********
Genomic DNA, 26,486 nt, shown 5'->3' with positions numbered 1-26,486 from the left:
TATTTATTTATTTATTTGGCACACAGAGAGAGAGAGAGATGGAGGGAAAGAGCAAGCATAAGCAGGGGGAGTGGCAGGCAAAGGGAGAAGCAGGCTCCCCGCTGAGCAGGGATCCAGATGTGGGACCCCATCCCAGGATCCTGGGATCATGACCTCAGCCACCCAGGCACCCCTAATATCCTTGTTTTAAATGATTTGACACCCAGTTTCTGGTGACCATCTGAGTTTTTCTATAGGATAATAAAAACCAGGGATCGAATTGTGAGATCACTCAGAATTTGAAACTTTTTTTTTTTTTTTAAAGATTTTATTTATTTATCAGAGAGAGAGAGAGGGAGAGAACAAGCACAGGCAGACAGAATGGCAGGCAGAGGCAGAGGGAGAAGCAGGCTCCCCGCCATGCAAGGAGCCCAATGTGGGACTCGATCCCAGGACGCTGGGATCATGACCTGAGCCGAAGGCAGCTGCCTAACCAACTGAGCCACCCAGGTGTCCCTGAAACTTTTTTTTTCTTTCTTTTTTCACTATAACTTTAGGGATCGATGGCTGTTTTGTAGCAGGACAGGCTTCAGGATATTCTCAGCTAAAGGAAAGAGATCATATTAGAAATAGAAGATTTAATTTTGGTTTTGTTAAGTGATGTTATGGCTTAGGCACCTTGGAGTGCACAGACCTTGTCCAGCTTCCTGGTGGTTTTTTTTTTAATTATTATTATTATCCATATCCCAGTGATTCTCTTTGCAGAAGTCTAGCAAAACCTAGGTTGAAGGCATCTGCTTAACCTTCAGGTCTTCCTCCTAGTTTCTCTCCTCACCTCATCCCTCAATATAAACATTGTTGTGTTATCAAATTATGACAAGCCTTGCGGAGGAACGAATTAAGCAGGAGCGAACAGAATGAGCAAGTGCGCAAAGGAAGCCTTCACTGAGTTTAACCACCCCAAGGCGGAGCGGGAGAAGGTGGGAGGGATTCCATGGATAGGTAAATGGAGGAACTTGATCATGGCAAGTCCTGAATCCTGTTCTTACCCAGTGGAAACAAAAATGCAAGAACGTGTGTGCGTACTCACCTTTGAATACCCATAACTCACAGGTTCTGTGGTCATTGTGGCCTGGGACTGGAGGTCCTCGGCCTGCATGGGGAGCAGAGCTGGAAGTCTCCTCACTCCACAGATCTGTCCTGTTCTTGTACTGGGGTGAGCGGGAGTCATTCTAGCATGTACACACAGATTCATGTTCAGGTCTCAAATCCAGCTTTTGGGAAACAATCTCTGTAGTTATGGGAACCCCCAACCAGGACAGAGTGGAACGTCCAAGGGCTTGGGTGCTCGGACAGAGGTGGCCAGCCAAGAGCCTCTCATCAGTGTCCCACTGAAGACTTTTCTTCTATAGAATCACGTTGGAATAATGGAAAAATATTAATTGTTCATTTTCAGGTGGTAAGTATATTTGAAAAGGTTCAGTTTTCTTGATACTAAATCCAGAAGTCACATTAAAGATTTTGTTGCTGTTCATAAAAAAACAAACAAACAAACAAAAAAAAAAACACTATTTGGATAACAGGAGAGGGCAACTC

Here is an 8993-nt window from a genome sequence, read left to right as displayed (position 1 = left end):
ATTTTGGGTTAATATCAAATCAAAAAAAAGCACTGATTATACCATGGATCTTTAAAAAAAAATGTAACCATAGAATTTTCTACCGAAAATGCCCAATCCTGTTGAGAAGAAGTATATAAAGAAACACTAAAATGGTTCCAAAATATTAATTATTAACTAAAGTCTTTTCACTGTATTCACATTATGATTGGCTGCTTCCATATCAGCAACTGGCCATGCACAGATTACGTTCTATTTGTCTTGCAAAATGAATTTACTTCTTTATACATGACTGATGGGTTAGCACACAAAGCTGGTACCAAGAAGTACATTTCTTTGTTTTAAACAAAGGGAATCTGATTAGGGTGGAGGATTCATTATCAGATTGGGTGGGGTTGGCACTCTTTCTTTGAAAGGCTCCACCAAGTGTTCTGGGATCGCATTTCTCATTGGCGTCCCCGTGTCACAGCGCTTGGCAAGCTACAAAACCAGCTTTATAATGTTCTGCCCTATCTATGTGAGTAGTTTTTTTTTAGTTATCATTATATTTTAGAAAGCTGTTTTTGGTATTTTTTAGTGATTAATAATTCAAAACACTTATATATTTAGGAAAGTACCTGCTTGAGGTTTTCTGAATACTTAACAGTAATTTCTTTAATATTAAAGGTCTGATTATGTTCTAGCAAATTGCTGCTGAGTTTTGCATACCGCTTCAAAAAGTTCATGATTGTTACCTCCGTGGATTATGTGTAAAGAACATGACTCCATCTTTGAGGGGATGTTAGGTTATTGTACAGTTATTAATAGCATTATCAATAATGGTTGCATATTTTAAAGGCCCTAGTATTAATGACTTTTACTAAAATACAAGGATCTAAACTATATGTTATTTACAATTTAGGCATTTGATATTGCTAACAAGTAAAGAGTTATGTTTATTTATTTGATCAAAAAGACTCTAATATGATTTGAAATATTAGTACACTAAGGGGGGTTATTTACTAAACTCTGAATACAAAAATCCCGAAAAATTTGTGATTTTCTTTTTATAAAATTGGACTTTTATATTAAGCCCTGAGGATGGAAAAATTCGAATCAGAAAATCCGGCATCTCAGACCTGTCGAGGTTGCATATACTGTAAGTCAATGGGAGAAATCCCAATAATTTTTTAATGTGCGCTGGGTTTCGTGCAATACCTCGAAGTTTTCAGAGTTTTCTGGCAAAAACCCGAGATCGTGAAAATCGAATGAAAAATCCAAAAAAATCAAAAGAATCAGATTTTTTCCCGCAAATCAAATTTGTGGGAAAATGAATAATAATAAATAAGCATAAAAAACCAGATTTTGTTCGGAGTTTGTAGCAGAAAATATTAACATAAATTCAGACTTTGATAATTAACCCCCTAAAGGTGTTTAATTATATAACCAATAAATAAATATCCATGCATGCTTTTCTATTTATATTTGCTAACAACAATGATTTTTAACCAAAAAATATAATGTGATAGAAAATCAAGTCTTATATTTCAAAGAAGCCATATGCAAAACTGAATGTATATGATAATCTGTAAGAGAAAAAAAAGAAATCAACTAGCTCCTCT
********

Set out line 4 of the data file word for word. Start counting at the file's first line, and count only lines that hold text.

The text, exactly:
ATTTTGGGTTAATATCAAATCAAAAAAAAGCACTGATTATACCATGGATCTTTAAAAAAAAATGTAACCATAGAATTTTCTACCGAAAATGCCCAATCCTGTTGAGAAGAAGTATATAAAGAAACACTAAAATGGTTCCAAAATATTAATTATTAACTAAAGTCTTTTCACTGTATTCACATTATGATTGGCTGCTTCCATATCAGCAACTGGCCATGCACAGATTACGTTCTATTTGTCTTGCAAAATGAATTTACTTCTTTATACATGACTGATGGGTTAGCACACAAAGCTGGTACCAAGAAGTACATTTCTTTGTTTTAAACAAAGGGAATCTGATTAGGGTGGAGGATTCATTATCAGATTGGGTGGGGTTGGCACTCTTTCTTTGAAAGGCTCCACCAAGTGTTCTGGGATCGCATTTCTCATTGGCGTCCCCGTGTCACAGCGCTTGGCAAGCTACAAAACCAGCTTTATAATGTTCTGCCCTATCTATGTGAGTAGTTTTTTTTTAGTTATCATTATATTTTAGAAAGCTGTTTTTGGTATTTTTTAGTGATTAATAATTCAAAACACTTATATATTTAGGAAAGTACCTGCTTGAGGTTTTCTGAATACTTAACAGTAATTTCTTTAATATTAAAGGTCTGATTATGTTCTAGCAAATTGCTGCTGAGTTTTGCATACCGCTTCAAAAAGTTCATGATTGTTACCTCCGTGGATTATGTGTAAAGAACATGACTCCATCTTTGAGGGGATGTTAGGTTATTGTACAGTTATTAATAGCATTATCAATAATGGTTGCATATTTTAAAGGCCCTAGTATTAATGACTTTTACTAAAATACAAGGATCTAAACTATATGTTATTTACAATTTAGGCATTTGATATTGCTAACAAGTAAAGAGTTATGTTTATTTATTTGATCAAAAAGACTCTAATATGATTTGAAATATTAGTACACTAAGGGGGGTTATTTACTAAACTCTGAATACAAAAATCCCGAAAAATTTGTGATTTTCTTTTTATAAAATTGGACTTTTATATTAAGCCCTGAGGATGGAAAAATTCGAATCAGAAAATCCGGCATCTCAGACCTGTCGAGGTTGCATATACTGTAAGTCAATGGGAGAAATCCCAATAATTTTTTAATGTGCGCTGGGTTTCGTGCAATACCTCGAAGTTTTCAGAGTTTTCTGGCAAAAACCCGAGATCGTGAAAATCGAATGAAAAATCCAAAAAAATCAAAAGAATCAGATTTTTTCCCGCAAATCAAATTTGTGGGAAAATGAATAATAATAAATAAGCATAAAAAACCAGATTTTGTTCGGAGTTTGTAGCAGAAAATATTAACATAAATTCAGACTTTGATAATTAACCCCCTAAAGGTGTTTAATTATATAACCAATAAATAAATATCCATGCATGCTTTTCTATTTATATTTGCTAACAACAATGATTTTTAACCAAAAAATATAATGTGATAGAAAATCAAGTCTTATATTTCAAAGAAGCCATATGCAAAACTGAATGTATATGATAATCTGTAAGAGAAAAAAAAGAAATCAACTAGCTCCTCT